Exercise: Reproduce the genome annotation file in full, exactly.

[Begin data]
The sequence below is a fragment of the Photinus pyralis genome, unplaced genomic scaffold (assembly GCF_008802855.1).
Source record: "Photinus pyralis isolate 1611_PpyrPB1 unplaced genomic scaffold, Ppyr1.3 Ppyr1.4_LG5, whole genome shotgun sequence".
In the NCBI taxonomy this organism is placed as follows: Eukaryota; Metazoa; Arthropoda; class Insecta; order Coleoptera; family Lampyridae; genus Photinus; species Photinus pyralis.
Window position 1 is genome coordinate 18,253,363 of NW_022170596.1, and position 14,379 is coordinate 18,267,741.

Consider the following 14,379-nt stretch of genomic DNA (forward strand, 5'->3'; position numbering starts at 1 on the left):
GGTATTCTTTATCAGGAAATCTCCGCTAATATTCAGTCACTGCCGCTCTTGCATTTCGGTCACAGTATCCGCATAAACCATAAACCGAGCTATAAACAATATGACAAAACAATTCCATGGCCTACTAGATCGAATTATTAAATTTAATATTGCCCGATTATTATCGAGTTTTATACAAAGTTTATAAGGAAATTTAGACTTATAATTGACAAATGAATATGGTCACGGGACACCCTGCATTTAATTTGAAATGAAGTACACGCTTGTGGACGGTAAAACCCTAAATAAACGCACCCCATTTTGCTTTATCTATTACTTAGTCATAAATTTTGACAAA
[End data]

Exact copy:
The sequence below is a fragment of the Photinus pyralis genome, unplaced genomic scaffold (assembly GCF_008802855.1).
Source record: "Photinus pyralis isolate 1611_PpyrPB1 unplaced genomic scaffold, Ppyr1.3 Ppyr1.4_LG5, whole genome shotgun sequence".
In the NCBI taxonomy this organism is placed as follows: Eukaryota; Metazoa; Arthropoda; class Insecta; order Coleoptera; family Lampyridae; genus Photinus; species Photinus pyralis.
Window position 1 is genome coordinate 18,253,363 of NW_022170596.1, and position 14,379 is coordinate 18,267,741.

Consider the following 14,379-nt stretch of genomic DNA (forward strand, 5'->3'; position numbering starts at 1 on the left):
GGTATTCTTTATCAGGAAATCTCCGCTAATATTCAGTCACTGCCGCTCTTGCATTTCGGTCACAGTATCCGCATAAACCATAAACCGAGCTATAAACAATATGACAAAACAATTCCATGGCCTACTAGATCGAATTATTAAATTTAATATTGCCCGATTATTATCGAGTTTTATACAAAGTTTATAAGGAAATTTAGACTTATAATTGACAAATGAATATGGTCACGGGACACCCTGCATTTAATTTGAAATGAAGTACACGCTTGTGGACGGTAAAACCCTAAATAAACGCACCCCATTTTGCTTTATCTATTACTTAGTCATAAATTTTGACAAA